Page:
The familial landscape at ASL is filled with the typical family types that are reflected in the nativity pictures and celebrated throughout Western history. At the same time, however, there are outgrowths of family situations that diverge from this model and of which ASL is accepting, although at times experienced. These different family types attest to the changes going on at ASL.

Evolving family 2 Evolving family 3

In the U.S. and at ASL, the traditional family model that can be seen on display in room after room in the National Gallery is beginning to meld with different models, not just gay marriages and divorced parents. The atypical family is an umbrella category that can encompass countless different family formats for which Jones’s “thousands of aunties” are just the beginning.

Another example of a new off- shoot from the typical model is families in which the mother is the primary income earner. Just like the Virgin Mary, the picture of submissiveness and maternal virtue, Western families have characteristically been organized around a dad who earns money for the family and a mom who maintains the household.

For Abby Jacoba (’14), this isn’t the case. “My mom brings in most of the income for my family, and my dad’s the one who stays at home and makes sure my sister and I are up in the morning and ready for the bus,” Jacoba said.

Jacoba believes that although the majority of families at ASL are governed by the typical model of an income-earning father, this is changing. “Nowadays, it’s clear that women can do a lot. My mom does a lot, and she’s really good at her job, where she works at Western Union,” Jacoba notes.

Jacoba sees her family as not necessarily more progressive, but just different, and hopes that in the future “parents will split the role of working and the role of staying at home,” adding, “we have a long way to go, but it’s halfway here – women are out there in the world, they are doing this!”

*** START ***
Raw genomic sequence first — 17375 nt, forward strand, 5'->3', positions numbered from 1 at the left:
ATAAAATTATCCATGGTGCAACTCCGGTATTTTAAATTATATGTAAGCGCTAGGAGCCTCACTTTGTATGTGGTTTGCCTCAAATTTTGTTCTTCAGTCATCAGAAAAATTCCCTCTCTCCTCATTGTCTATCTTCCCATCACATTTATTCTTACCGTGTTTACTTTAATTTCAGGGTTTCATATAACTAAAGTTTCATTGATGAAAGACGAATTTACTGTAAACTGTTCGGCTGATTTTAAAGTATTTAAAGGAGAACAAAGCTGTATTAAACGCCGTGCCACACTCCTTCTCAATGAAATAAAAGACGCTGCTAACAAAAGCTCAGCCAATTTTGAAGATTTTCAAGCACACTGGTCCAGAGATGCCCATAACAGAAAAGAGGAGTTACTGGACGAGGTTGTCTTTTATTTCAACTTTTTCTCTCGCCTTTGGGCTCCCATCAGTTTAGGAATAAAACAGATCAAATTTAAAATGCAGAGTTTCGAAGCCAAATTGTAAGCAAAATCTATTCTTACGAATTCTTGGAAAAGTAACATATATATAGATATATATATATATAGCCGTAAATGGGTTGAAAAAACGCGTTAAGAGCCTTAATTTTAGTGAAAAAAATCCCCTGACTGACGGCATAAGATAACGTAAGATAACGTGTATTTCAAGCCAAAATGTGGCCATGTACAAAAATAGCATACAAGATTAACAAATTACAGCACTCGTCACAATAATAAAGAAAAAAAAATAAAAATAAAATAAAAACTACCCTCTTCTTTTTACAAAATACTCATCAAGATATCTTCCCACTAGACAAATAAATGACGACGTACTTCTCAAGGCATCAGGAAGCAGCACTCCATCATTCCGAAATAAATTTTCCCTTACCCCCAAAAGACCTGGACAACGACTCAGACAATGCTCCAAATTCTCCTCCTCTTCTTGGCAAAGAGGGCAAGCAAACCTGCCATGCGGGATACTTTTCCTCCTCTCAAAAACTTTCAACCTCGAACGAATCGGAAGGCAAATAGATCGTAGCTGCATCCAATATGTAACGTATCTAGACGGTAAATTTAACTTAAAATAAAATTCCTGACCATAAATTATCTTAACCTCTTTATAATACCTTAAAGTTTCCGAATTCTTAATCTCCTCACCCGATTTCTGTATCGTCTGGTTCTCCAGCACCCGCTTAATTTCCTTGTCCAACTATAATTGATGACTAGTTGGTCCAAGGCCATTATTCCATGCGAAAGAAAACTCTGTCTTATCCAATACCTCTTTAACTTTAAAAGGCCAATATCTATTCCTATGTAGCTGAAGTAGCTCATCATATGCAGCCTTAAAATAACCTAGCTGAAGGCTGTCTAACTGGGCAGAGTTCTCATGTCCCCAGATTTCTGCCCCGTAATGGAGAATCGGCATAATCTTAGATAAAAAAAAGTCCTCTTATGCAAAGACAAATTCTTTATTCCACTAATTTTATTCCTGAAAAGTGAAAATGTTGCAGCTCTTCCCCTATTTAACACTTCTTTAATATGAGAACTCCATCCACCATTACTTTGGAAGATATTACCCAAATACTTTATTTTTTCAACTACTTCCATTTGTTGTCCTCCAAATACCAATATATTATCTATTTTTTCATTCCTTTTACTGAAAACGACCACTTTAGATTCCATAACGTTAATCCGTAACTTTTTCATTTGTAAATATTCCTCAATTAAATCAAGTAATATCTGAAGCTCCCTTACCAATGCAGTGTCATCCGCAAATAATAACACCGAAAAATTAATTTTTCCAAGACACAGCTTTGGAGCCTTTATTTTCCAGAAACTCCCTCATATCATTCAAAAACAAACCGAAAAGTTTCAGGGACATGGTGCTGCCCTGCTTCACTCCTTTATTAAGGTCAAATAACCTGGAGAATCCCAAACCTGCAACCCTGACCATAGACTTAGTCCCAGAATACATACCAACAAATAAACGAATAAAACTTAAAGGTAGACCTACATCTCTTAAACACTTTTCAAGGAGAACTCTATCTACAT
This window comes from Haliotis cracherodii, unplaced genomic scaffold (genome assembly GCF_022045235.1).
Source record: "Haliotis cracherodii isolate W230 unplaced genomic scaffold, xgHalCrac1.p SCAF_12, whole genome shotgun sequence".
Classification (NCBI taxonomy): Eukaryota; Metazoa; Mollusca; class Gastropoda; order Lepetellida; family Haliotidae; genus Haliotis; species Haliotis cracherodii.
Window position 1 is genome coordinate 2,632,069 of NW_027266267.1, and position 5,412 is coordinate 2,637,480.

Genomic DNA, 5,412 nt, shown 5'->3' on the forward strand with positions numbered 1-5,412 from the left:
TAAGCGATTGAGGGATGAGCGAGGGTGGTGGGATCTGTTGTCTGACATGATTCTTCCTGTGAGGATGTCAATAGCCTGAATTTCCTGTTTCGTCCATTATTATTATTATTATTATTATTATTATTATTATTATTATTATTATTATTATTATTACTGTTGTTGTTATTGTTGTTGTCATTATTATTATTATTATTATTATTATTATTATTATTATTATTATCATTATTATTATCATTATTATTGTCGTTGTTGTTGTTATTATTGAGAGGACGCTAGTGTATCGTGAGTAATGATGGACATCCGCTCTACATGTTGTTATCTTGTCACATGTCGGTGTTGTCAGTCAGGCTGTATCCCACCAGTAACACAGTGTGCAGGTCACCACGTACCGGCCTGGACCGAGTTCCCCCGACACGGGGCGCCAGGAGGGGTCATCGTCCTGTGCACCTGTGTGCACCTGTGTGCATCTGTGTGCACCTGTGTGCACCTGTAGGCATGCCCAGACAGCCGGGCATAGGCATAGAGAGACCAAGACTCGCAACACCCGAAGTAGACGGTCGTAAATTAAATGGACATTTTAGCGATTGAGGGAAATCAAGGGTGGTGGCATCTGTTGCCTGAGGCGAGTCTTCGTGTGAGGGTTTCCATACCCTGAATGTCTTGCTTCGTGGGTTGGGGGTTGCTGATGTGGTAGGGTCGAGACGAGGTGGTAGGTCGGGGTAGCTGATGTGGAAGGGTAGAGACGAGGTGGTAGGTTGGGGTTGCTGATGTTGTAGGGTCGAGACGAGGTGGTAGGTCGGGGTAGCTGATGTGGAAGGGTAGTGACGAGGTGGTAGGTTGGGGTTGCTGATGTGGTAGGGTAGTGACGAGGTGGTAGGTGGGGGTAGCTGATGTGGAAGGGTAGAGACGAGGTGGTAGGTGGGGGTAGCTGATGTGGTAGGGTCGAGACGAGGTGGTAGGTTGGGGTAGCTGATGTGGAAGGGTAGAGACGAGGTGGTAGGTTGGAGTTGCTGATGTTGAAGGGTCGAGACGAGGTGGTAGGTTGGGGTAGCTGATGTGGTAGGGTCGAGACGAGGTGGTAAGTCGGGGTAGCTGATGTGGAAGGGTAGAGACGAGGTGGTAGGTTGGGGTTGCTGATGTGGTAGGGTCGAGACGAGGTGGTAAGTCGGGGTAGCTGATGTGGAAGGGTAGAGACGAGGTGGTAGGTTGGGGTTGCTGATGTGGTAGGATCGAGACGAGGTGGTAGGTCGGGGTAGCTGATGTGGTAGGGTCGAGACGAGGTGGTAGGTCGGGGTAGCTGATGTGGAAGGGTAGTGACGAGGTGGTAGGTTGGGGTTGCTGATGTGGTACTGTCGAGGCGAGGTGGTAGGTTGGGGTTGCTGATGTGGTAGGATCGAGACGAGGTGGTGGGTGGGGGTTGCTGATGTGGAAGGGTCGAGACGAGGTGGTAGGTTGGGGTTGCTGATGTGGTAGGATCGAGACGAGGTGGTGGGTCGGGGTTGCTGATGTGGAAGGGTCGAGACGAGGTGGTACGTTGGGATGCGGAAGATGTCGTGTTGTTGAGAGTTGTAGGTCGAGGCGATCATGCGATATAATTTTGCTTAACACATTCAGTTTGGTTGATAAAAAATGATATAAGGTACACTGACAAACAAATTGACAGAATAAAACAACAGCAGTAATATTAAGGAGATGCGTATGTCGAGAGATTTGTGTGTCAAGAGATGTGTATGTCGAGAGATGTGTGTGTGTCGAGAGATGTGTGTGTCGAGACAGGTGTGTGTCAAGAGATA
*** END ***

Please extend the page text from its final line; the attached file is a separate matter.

As Christmas approaches we are compelled to consider whether the world really is “halfway” on the way to diverging into, and accepting, the kinds of families that can’t be represented by the Virgin Mary, St. Joseph, and baby Jesus. It’s important not only to reflect upon how this is present at ASL, but how ASL as a community is willing to greet the change and how religion plays into our viewpoints.

Elizabeth Robertson (’14), a Christian, and Colin Sears (’14), an atheist, see the greater acceptance of different family models as a positive thing, although their opinions differ slightly on some intricacies. Throughout history, the small details have often become important impetuses for conflict.

Robertson and Sears both believe that divorce is undesirable and should be avoided if possible, although Robertson’s views on divorce are significantly stronger. “I think divorce is the worst thing that can happen to a family. Death first, then divorce,” Robertson said, and then jokingly quoted what her grandmother said on her 50th anniversary, “Divorce never, murder maybe.”

This view is unsurprising given the long Christian tradition of condemning divorce, particularly in the Catholic church. Robertson’s extended family is mostly Catholic and this influences how she and her family view this topic.

Sears and Robertson have similar views on gay rights as well. “I support gay marriage,” Sears said. Robertson added, “I think that to discriminate against people based on who they love is just unnatural.”

Robertson’s view on marriage is representative of how it is often not a person’s religion, but their interpretation of religion that matters. Robertson doesn’t believe that her religion should dictate the way she feels about this issue.

Indeed, the many tenets of Christianity that stress love, acceptance, and compassion compel many Christians to support gay marriage. At ASL different religious world- views and specific interpretations of these views are beginning to mix as the family model evolves. Both Sears and Robertson emphatically agree that it is important to accept and be aware of different family models, especially in today’s climate. “I aim to be tolerant of all lifestyles,” Sears said. The very existence of atypical family models and the fact that students at ASL value the acceptance of different types of families in the school attests to this melding. It is clear that in America families are changing. Even though ASL, with its many nuclear families and income-earning dads, may be lagging a little behind, this is still noteworthy change.

So, ‘tis the season of diversity and acceptance, no matter what religion you may be. And don’t forget, even the ideal family isn’t ideal: Joseph wasn’t the father.